German Far Right Group Says It's Going Ahead With 'Innocence of Muslims' Screening
"Islamic terrorists can't dictate what we can and can't show in a free country like Germany,” a Pro Deutschland politician tells THR.
COLOGNE, Germany – A far right German political party says it is going ahead with plans for a public screening of Innocence of Muslims in a Muslim neighbourhood of Berlin later this year. A trailer of the anti-Islamic film has sparked violent protest across the Middle East, leading to the deaths of at least four Americans, including Christopher Stevens, the U.S. Ambassador to Libya. Germany has also been caught up in the protests after demonstrators attacked the German embassy in Sudan, although no one was injured.
German authorities have said they will take “all legal means” to prevent Pro Deutschland – a group with a history of provoking Germany's Muslim community – from showing the film. German interior minister Hans-Peter Friedrich suggested the government might impose a screening ban for Innocence of Muslims, citing public safetly concerns.
But speaking to THR, Lars Seidensticker, chairman of Pro Deutschland's state faction in Berlin and national party whip, said the screening was going ahead as planed.
"We plan to show the trailer of the film at a public screening in a mainly Muslim area of Berlin on the first or second weekend of November and then, in a nearby cinema or suitable venue, screen the entire movie,” Seidensticker said.
Seidensticker said neither he nor anyone at Pro Deutschland had seen a full version of the film. So far only a 14 minute trailer of Innoncence of Muslims has been available online. On Monday, Pro Deutschland posted what it claimed was the full version but later removed the clip, which, Seidensticker said only showed excepts of the film. The group's website now hosts the Innocence trailer.
Seidensticker said was in contact with the anti-Islamic pastor Terry Jones, reportedly a consultant on the flm and its release and expected to receive a full-length version of Innoncence of Muslims from him in due time. Pro Deutschland invited Jones to speak at the event in Berlin but the German government refused him entry into the country, citing fears of public disorder.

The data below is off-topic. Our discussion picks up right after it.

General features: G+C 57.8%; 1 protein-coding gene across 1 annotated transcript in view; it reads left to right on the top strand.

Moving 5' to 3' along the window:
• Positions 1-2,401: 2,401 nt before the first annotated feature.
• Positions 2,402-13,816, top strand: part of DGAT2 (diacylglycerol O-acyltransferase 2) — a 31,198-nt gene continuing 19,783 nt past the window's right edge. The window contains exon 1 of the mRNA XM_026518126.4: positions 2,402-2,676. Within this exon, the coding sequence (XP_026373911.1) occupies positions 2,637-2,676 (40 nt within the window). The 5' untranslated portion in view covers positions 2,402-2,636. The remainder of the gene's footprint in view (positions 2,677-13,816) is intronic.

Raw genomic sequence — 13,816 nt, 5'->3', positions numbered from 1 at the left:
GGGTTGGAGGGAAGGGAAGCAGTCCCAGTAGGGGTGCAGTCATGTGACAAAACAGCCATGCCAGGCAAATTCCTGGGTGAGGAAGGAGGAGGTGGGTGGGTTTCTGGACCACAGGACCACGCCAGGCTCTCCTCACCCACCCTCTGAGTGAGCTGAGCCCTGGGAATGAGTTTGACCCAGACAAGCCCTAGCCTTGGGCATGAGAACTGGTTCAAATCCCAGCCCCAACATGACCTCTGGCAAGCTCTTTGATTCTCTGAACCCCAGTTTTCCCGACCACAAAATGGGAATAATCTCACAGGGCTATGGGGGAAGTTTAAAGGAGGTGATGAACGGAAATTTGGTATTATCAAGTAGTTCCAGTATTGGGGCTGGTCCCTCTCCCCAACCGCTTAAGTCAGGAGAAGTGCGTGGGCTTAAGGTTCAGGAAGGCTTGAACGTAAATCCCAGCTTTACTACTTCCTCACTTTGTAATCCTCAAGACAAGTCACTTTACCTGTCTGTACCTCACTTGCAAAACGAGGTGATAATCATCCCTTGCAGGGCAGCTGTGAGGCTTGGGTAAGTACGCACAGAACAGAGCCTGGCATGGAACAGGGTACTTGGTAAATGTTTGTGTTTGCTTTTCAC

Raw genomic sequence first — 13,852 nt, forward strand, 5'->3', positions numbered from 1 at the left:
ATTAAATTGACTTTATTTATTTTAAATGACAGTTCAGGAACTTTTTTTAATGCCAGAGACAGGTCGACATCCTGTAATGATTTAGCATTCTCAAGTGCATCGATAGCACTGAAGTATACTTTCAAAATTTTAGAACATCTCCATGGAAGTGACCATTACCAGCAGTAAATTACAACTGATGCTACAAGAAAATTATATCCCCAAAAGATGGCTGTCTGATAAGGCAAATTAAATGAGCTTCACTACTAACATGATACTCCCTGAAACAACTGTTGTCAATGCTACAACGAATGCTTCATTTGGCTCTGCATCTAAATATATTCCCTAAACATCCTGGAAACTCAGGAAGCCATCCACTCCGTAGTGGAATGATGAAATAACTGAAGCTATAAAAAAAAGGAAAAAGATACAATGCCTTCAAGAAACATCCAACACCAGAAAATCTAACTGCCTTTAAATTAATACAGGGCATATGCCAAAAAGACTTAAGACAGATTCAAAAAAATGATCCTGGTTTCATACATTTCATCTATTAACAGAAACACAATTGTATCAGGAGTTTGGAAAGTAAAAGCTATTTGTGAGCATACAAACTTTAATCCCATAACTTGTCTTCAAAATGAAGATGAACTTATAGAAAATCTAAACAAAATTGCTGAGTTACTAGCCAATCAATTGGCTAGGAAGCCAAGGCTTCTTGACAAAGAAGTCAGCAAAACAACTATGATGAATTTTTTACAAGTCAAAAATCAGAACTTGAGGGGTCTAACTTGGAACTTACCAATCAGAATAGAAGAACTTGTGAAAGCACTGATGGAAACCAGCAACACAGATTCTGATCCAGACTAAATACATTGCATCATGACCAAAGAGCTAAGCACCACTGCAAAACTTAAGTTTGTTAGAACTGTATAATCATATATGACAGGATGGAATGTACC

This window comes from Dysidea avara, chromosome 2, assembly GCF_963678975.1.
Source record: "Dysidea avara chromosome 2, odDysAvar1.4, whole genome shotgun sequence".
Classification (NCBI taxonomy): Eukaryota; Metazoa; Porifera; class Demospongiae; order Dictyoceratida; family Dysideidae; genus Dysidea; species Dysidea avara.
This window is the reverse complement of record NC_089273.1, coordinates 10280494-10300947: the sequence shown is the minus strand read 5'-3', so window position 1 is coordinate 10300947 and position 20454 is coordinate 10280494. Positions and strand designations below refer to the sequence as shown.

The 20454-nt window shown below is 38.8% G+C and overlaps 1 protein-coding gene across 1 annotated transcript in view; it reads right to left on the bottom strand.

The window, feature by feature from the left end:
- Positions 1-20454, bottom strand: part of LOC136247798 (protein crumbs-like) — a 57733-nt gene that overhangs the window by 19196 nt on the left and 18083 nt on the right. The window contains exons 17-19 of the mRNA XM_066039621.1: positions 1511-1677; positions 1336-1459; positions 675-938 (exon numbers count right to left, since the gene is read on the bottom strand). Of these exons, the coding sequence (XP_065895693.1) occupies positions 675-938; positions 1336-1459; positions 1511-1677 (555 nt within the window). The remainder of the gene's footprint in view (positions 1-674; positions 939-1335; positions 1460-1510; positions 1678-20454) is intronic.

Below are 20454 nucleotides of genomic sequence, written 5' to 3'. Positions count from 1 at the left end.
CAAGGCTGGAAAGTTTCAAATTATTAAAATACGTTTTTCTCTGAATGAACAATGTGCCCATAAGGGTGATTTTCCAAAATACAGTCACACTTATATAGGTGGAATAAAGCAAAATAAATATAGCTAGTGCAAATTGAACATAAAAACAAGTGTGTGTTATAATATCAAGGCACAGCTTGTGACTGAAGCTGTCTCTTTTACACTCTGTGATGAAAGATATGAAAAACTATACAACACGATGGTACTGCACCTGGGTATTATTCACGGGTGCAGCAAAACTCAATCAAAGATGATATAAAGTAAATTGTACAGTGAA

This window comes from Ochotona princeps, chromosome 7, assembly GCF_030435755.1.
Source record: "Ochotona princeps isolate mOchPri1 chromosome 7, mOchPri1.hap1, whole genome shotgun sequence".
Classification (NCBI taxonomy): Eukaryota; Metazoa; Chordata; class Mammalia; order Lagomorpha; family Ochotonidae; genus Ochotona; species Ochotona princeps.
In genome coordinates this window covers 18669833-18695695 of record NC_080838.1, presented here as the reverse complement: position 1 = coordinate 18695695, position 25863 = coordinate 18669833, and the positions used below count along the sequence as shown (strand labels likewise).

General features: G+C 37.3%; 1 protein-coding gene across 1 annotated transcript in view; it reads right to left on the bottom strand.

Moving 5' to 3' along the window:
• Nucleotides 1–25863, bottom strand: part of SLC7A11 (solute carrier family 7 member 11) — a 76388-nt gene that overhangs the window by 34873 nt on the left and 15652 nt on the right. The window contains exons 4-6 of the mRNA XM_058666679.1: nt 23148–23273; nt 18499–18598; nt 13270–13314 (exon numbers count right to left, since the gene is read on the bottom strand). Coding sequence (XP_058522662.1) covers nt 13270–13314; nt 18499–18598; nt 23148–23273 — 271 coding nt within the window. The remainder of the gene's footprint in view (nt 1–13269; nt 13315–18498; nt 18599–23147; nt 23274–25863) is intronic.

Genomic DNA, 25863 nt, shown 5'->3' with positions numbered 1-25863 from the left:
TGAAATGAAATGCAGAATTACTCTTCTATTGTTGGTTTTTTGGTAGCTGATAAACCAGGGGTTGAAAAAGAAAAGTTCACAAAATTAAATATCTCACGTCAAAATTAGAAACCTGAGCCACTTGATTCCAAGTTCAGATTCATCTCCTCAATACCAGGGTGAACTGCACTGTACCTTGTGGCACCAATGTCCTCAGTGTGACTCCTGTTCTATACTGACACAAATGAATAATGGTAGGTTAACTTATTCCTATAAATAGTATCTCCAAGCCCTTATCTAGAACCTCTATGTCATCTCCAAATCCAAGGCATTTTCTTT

Despite widespread political opposition to the German screening, Pro Deutschland remains defiant – and confident the courts will back them.
"I can't see the courts banning (the screening),” Seidensticker told THR. “Islamic terrorists can't dictate what we can and can't show in a free country like Germany.”
Germany's Criminal Code outlaws hate speech if it is determined to be a threat to public safety. In 2006, a court gave a German pensioner a one-year suspended sentence for violating the law when he printed “Koran, the Holy Qur'an” on rolls of toliet paper which he then sent to several mosques across the country.
The recent uproar over Innocence of Muslims comes after a summer of unrest in Germany which has seen several clashes between far-right groups and Islamist protestors. Most were sparked by a series of demonstrations organized by Seidensticker and Pro Deutschland, who toured the country to march in front of mosques and prominent Muslim centers with posters displaying the notorious Danish Mohammed cartoons, the caricatures which sparked riots in several Islamic countries four years ago.